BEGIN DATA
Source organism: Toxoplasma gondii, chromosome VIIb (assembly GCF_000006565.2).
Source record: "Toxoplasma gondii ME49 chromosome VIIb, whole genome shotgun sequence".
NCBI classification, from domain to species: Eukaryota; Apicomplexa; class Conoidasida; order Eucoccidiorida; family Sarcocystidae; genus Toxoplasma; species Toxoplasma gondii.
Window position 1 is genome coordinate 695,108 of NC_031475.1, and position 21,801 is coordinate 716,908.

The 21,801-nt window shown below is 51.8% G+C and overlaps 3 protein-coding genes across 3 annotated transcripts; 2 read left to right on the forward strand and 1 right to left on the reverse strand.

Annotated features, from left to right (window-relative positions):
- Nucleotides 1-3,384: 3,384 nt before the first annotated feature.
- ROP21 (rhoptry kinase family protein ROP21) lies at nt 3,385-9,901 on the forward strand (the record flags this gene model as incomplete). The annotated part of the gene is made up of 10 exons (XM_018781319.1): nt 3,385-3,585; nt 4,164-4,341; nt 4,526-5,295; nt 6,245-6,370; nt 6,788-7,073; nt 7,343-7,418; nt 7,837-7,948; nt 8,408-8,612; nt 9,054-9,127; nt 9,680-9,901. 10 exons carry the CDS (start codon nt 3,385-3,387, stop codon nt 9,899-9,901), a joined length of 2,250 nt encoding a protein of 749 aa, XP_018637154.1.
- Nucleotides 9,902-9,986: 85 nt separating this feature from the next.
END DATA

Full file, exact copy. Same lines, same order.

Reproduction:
Source organism: Toxoplasma gondii, chromosome VIIb (assembly GCF_000006565.2).
Source record: "Toxoplasma gondii ME49 chromosome VIIb, whole genome shotgun sequence".
NCBI classification, from domain to species: Eukaryota; Apicomplexa; class Conoidasida; order Eucoccidiorida; family Sarcocystidae; genus Toxoplasma; species Toxoplasma gondii.
Window position 1 is genome coordinate 695,108 of NC_031475.1, and position 21,801 is coordinate 716,908.

The 21,801-nt window shown below is 51.8% G+C and overlaps 3 protein-coding genes across 3 annotated transcripts; 2 read left to right on the forward strand and 1 right to left on the reverse strand.

Annotated features, from left to right (window-relative positions):
- Nucleotides 1-3,384: 3,384 nt before the first annotated feature.
- ROP21 (rhoptry kinase family protein ROP21) lies at nt 3,385-9,901 on the forward strand (the record flags this gene model as incomplete). The annotated part of the gene is made up of 10 exons (XM_018781319.1): nt 3,385-3,585; nt 4,164-4,341; nt 4,526-5,295; nt 6,245-6,370; nt 6,788-7,073; nt 7,343-7,418; nt 7,837-7,948; nt 8,408-8,612; nt 9,054-9,127; nt 9,680-9,901. 10 exons carry the CDS (start codon nt 3,385-3,387, stop codon nt 9,899-9,901), a joined length of 2,250 nt encoding a protein of 749 aa, XP_018637154.1.
- Nucleotides 9,902-9,986: 85 nt separating this feature from the next.